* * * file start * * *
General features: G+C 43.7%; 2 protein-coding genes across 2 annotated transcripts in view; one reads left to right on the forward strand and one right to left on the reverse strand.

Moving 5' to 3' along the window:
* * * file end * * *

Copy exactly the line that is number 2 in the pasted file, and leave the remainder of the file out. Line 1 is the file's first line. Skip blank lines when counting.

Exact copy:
Moving 5' to 3' along the window: